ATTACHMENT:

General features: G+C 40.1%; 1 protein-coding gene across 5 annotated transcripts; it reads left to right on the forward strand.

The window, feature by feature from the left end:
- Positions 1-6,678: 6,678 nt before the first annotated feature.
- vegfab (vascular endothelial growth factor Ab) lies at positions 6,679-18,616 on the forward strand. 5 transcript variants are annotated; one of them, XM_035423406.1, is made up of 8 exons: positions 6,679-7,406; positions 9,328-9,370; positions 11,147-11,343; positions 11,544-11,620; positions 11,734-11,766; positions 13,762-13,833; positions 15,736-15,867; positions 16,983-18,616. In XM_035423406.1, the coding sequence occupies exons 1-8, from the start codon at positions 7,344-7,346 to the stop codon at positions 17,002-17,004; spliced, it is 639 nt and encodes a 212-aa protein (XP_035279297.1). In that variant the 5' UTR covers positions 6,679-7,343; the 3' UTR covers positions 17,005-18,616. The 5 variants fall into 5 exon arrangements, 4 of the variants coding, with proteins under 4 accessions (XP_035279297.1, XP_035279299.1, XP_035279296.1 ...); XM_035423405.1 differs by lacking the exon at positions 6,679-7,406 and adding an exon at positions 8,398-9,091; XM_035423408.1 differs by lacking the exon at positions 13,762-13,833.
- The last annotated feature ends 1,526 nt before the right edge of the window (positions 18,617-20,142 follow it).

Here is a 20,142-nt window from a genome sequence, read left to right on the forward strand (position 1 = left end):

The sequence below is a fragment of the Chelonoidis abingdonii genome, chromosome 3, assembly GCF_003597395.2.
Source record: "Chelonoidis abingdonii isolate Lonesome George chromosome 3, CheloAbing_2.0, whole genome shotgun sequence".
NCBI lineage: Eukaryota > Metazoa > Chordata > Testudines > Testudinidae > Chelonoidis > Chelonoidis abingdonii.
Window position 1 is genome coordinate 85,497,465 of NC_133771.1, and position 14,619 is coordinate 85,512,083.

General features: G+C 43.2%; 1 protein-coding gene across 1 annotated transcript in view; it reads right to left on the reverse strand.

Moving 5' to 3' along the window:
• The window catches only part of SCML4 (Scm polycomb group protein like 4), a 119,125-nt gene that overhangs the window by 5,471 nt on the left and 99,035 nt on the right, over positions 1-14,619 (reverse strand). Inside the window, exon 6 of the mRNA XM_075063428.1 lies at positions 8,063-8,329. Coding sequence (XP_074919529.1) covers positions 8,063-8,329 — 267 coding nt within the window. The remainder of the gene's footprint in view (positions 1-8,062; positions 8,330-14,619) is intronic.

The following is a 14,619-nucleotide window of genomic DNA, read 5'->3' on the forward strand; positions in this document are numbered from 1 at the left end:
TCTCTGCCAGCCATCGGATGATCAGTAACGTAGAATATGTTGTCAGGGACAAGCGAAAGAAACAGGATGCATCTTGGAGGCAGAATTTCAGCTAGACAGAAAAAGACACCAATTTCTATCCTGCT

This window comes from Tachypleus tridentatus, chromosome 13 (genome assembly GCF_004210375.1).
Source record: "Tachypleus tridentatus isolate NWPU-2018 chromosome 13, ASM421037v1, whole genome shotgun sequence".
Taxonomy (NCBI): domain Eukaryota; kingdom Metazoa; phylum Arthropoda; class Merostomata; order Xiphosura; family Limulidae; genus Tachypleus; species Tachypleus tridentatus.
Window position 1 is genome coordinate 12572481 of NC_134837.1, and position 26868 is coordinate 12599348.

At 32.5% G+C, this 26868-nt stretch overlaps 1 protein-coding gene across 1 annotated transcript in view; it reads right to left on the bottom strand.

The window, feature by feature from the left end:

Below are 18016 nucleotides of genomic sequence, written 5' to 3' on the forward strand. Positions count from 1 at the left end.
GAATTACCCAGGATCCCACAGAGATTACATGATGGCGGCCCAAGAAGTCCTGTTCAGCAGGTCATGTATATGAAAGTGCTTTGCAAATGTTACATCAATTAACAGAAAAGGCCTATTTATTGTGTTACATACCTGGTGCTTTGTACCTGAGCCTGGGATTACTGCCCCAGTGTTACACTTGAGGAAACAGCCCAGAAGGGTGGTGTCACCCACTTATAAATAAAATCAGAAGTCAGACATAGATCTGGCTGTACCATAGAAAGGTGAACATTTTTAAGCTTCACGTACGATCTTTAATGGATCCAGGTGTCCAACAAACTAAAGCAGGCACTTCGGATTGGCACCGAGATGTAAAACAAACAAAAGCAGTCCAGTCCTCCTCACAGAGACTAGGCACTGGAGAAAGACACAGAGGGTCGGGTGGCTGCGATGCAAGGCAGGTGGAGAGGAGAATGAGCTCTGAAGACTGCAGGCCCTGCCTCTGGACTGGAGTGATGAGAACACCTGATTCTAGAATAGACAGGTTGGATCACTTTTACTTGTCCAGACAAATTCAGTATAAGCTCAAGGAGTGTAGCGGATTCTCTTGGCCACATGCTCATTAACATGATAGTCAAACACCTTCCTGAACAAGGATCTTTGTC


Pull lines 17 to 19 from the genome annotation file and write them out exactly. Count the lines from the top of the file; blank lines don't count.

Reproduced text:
Source record: "Tachypleus tridentatus isolate NWPU-2018 chromosome 13, ASM421037v1, whole genome shotgun sequence".
Taxonomy (NCBI): domain Eukaryota; kingdom Metazoa; phylum Arthropoda; class Merostomata; order Xiphosura; family Limulidae; genus Tachypleus; species Tachypleus tridentatus.
Window position 1 is genome coordinate 12572481 of NC_134837.1, and position 26868 is coordinate 12599348.